Land Rover Discovery Sport vs Adria Isonzo

MaxHeadroom replied on 24/07/2019 14:01

Posted on 24/07/2019 14:01

Hi all,

      We're thinking of replacing our Swift caravan with and Adria Adora Isonzo. As we have a Land Rover Discovery Sport SE Tech (180) I thought this would be a reasonably easy match. 

Looking at the attached data below it appears that it's not a straight forward match or am I being over cautious? I've been towing a caravan for 4 years so am fairly experienced. Another thing of note is that the Adria does not come with ATC. 

Help and advice would be gratefully received.


birderbilly replied on 24/07/2019 17:40

Posted on 24/07/2019 17:40

Can you not specify ATC as an option ?  Mighty big and heavy van not to have ATC.

flatcoat replied on 24/07/2019 18:55

Posted on 24/07/2019 18:55

I agree re ATC, in my view should be manadatory on new vans. However as for the weight ratio, it is a) legal, b) the 85% ‘rule’ is totally arbitry that only here in the U.K. do caravaners get their underwear in a knot and c) Can you really tell the difference when towing between 85% and 88%?! In my view It is more important to have the correct/legal nose weight, balanced load distribution, tyre pressures correct on towcar and van...... so yes, I believe you are being over cautious however if you are not confident don’t do it. Your call. I tow at around 98% in all seasons and all over UK and mainland Europe and am perfectly happy with my set up. 

birderbilly replied on 24/07/2019 23:47

Posted on 24/07/2019 23:47

We were on a site in France recently and a couple were towing an Isonzo with a Volvo XC 60 D4  so similar your Disco Sport I guess and they managed ok - manouvering the van on the site was a different matter but that was nothing to do with the car.

ocsid replied on 25/07/2019 06:31

Posted on 25/07/2019 06:31

The Isonzo's long "A" frame and the Disco Sport's short overhang are both positive features in respect to stability that a simple numerical weight comparison is "blind" to identifying.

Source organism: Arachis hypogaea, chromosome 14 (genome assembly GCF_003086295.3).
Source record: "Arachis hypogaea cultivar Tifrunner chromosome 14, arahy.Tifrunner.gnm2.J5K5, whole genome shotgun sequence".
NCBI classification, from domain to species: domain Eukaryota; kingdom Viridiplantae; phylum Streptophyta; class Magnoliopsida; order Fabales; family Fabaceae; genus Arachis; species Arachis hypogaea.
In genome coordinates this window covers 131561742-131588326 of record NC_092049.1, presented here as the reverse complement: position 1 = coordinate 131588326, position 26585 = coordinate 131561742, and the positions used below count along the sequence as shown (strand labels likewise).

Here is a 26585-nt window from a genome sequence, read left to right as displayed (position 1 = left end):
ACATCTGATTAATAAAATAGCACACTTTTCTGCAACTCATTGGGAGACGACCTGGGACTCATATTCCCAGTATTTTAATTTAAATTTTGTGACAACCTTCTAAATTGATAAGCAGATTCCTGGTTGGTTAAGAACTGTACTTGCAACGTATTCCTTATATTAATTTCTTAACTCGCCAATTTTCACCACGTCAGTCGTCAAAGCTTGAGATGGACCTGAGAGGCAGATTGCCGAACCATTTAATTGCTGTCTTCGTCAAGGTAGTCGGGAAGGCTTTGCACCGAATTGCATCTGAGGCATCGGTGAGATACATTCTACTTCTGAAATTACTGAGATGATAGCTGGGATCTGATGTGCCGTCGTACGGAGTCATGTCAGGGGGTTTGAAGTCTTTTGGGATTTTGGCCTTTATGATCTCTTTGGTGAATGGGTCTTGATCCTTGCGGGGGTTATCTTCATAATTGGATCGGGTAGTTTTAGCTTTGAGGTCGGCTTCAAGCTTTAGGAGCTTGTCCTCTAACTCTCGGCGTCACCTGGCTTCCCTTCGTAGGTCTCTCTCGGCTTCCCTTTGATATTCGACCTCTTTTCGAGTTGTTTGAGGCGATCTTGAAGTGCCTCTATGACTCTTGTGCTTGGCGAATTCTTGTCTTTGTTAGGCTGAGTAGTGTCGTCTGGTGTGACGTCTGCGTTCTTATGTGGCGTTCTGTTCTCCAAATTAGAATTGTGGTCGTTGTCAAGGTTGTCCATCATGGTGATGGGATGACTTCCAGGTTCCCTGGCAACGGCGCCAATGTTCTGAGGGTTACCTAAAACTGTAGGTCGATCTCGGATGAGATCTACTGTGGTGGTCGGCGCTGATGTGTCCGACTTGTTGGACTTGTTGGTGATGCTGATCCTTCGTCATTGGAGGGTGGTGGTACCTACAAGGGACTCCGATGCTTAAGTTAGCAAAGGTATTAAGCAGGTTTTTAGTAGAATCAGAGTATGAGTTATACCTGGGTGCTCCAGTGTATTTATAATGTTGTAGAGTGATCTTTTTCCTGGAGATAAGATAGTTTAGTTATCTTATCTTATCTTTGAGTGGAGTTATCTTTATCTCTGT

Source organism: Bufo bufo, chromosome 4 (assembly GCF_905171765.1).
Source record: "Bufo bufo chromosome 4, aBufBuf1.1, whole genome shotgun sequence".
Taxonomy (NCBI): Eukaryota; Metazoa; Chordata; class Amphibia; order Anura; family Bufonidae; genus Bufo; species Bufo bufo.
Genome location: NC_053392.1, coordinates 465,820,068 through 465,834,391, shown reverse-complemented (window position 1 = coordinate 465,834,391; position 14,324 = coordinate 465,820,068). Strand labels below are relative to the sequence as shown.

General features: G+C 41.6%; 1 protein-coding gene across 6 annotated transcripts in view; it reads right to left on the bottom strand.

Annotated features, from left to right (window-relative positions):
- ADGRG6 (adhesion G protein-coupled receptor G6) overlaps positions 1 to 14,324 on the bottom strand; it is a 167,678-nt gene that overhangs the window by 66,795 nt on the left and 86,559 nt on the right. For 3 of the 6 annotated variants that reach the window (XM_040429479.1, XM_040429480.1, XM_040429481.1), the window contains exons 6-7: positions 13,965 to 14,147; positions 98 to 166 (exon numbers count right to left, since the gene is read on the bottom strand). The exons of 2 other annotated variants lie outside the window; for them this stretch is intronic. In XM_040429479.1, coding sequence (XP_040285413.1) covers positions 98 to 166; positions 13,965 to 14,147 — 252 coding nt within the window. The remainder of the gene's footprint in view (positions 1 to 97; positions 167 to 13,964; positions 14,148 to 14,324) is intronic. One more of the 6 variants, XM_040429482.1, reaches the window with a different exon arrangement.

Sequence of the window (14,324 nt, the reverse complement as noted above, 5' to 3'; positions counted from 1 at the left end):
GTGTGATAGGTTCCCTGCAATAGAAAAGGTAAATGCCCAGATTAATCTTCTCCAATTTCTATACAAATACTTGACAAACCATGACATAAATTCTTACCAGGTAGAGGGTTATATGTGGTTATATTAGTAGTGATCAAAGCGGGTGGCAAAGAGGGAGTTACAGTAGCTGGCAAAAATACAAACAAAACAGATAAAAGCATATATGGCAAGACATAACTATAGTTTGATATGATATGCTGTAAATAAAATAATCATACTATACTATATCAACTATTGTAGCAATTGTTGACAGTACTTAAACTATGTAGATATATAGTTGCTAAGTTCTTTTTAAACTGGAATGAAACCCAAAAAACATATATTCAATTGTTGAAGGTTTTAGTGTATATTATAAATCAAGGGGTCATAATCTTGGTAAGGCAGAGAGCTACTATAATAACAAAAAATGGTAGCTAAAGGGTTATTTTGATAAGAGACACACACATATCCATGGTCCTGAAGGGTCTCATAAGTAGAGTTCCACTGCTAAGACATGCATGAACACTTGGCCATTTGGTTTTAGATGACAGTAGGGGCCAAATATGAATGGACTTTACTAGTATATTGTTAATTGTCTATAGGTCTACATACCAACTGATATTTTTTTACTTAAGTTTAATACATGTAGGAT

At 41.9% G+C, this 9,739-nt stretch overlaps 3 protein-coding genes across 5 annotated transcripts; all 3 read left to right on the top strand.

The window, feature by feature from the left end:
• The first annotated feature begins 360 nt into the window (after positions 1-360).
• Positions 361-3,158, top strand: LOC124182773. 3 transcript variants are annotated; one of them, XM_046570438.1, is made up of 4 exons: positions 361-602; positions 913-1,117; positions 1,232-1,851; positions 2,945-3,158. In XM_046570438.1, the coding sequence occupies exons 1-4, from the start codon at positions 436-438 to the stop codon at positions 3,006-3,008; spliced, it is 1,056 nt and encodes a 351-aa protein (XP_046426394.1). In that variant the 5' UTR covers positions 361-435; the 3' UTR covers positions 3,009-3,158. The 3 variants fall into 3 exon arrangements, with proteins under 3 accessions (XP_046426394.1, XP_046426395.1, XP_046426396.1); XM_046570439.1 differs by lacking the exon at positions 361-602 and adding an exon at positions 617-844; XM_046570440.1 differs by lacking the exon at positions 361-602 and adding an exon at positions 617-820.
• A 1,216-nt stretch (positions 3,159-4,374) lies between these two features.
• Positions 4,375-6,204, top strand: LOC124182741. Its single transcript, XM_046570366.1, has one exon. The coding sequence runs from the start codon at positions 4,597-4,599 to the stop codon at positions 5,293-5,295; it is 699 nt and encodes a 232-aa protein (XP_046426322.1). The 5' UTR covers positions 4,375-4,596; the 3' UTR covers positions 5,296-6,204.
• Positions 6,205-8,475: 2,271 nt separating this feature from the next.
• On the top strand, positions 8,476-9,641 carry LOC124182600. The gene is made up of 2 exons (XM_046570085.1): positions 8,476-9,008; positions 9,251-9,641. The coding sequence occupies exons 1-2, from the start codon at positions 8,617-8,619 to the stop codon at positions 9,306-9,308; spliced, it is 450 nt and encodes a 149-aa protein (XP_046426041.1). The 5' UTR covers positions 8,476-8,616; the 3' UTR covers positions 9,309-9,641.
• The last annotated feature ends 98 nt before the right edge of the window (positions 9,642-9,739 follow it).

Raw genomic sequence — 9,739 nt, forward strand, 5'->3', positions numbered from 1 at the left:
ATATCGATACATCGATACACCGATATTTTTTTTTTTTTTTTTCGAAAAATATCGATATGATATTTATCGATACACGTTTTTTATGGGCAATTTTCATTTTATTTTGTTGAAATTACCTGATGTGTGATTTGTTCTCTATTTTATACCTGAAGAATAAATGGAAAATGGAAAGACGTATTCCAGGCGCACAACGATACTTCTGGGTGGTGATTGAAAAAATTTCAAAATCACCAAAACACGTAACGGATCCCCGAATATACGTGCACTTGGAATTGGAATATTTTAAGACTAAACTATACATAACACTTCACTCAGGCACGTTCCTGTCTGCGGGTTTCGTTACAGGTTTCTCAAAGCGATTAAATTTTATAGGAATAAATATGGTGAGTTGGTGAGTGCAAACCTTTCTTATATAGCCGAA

ATC can be added as an after market fit, and I would certainly do so, with such a powerful safety tool available at a reasonable added cost, it is unwise IMO not to have it.

jonray57 replied on 25/07/2019 07:53

Posted on 25/07/2019 07:53

Once you start towing the Isonzo - you'll see why the manufacturers don't fit it as standard - they're as steady as a rock and all the owners will tell you the same. They're built on an Alko Delta chassis, unlike UK vans and the only addition I did to mine was to fit shock absorbers (red ones) to help deal with  the pot-holes! 

As an Isonzo owner for 4 years, I cannot recommend them enough and have towed mine to Croatia (3 times) plus thousands of miles in the UK. Not once has it misbehaved. Granted, it may not be as 'pretty' as the UK vans inside, but it is very practical, spacious and well built. At 1800kgs, like any other van of similar weight, it's not easy to manoeuvre, so I invested in a mover.

Have a look on Adria owner forums and see what they say.



ocsid replied on 25/07/2019 08:53

Posted on 25/07/2019 08:53

Hopefully no caravan maker or owner fits ATC because of the inherent lack of stability, it is only there to quell instability should that be encountered.

The van and its tow vehicle being strong on stability is not a surefire guarantee one will never encounter a situation that destabilises them. Whilst very strongly suggesting you don't try it out, consider how without ATC it could recover from a forced "Elk test".

jonray57 replied on 25/07/2019 09:39

Posted on 25/07/2019 09:39

Hopefully no caravan maker or owner fits ATC because of the inherent lack of stability, it is only there to quell instability should that be encountered.

Totally agree. However, most modern vehicles (the likes of which the OP mentions) are fitted with some type of 'Trailer Sway Control' or 'Mitigation' system, which detects any sway in the trailer and  when activated, then reduces torque, over-riding any drivers' decisions to increase/decrease speed. The outfit will automatically slow down until normal stability is regained.

Let's face it - all these electronic gizmos are only there to protect the driver, who, instead of concentrating, watching his speed and anticipating the road ahead - relies instead on technology (or good fortune)



ocsid replied on 25/07/2019 10:23

Posted on 25/07/2019 10:23

ATC and its ilk though act directly on the caravan via its brakes. Directly at the bit of the mass initially going wrong and where the building up of sway energy is.

Vehicle trailer stability systems, as you point out work only on what they can, the vehicle's systems, indirectly trying to tame the caravans swaying.

It is useful to compliment the ATC, though can only act indirectly.

Lutz replied on 25/07/2019 10:27

Posted on 25/07/2019 10:27

After two sets of rectification work done under warranty on the ATC unit of my caravan followed by a third failure later on I lost confidence in it and in exasperation I removed it altogether. I can’t say that I feel any unease with the way the caravan behaves now after the move, although I agree that in principle it is good idea and I may go for it again with my next caravan.

AnotherDavid replied on 25/07/2019 11:03

Posted on 25/07/2019 11:03

I had ATC fitted to a Fendt and did feel it operate a couple of times but not in a threatening situation (just me taking a camber change quickly). In the following van I did 37k miles and never noticed it once.

My current van does not have a stability device and it couldn't be installed  as an after fit (Nott chasis) but have so far towed 2500 miles with two bikes at the rear without a problem.

However still think its a good idea and would get ATC fitted on your Alko chasis